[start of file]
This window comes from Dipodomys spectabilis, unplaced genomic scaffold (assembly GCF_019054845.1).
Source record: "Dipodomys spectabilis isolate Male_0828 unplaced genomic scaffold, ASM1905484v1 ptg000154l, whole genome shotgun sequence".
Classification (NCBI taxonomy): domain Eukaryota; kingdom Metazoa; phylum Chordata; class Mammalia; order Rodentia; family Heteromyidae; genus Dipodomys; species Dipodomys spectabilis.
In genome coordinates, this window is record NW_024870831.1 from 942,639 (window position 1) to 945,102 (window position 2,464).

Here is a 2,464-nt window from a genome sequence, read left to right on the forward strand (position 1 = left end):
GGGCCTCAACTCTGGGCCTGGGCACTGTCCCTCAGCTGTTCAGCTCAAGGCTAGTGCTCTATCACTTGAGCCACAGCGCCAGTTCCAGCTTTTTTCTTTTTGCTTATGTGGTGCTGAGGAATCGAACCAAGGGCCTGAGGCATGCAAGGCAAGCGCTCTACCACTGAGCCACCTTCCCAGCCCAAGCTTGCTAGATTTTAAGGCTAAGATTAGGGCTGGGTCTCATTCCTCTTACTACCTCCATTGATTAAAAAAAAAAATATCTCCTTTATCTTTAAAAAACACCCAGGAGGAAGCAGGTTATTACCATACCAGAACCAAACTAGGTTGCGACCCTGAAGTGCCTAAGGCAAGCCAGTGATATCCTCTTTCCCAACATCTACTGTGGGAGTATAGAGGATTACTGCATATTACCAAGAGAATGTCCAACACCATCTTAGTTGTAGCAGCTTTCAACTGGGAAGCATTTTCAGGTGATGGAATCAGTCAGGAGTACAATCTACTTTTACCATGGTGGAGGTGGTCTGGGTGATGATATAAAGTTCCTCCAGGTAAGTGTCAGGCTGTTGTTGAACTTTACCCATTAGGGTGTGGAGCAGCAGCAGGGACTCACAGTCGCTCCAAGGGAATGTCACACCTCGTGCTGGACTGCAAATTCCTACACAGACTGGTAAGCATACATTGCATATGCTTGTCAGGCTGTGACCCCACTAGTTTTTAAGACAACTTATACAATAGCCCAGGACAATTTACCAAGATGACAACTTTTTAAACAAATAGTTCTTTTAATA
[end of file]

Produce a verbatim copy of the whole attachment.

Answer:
This window comes from Dipodomys spectabilis, unplaced genomic scaffold (assembly GCF_019054845.1).
Source record: "Dipodomys spectabilis isolate Male_0828 unplaced genomic scaffold, ASM1905484v1 ptg000154l, whole genome shotgun sequence".
Classification (NCBI taxonomy): domain Eukaryota; kingdom Metazoa; phylum Chordata; class Mammalia; order Rodentia; family Heteromyidae; genus Dipodomys; species Dipodomys spectabilis.
In genome coordinates, this window is record NW_024870831.1 from 942,639 (window position 1) to 945,102 (window position 2,464).

Here is a 2,464-nt window from a genome sequence, read left to right on the forward strand (position 1 = left end):
GGGCCTCAACTCTGGGCCTGGGCACTGTCCCTCAGCTGTTCAGCTCAAGGCTAGTGCTCTATCACTTGAGCCACAGCGCCAGTTCCAGCTTTTTTCTTTTTGCTTATGTGGTGCTGAGGAATCGAACCAAGGGCCTGAGGCATGCAAGGCAAGCGCTCTACCACTGAGCCACCTTCCCAGCCCAAGCTTGCTAGATTTTAAGGCTAAGATTAGGGCTGGGTCTCATTCCTCTTACTACCTCCATTGATTAAAAAAAAAAATATCTCCTTTATCTTTAAAAAACACCCAGGAGGAAGCAGGTTATTACCATACCAGAACCAAACTAGGTTGCGACCCTGAAGTGCCTAAGGCAAGCCAGTGATATCCTCTTTCCCAACATCTACTGTGGGAGTATAGAGGATTACTGCATATTACCAAGAGAATGTCCAACACCATCTTAGTTGTAGCAGCTTTCAACTGGGAAGCATTTTCAGGTGATGGAATCAGTCAGGAGTACAATCTACTTTTACCATGGTGGAGGTGGTCTGGGTGATGATATAAAGTTCCTCCAGGTAAGTGTCAGGCTGTTGTTGAACTTTACCCATTAGGGTGTGGAGCAGCAGCAGGGACTCACAGTCGCTCCAAGGGAATGTCACACCTCGTGCTGGACTGCAAATTCCTACACAGACTGGTAAGCATACATTGCATATGCTTGTCAGGCTGTGACCCCACTAGTTTTTAAGACAACTTATACAATAGCCCAGGACAATTTACCAAGATGACAACTTTTTAAACAAATAGTTCTTTTAATA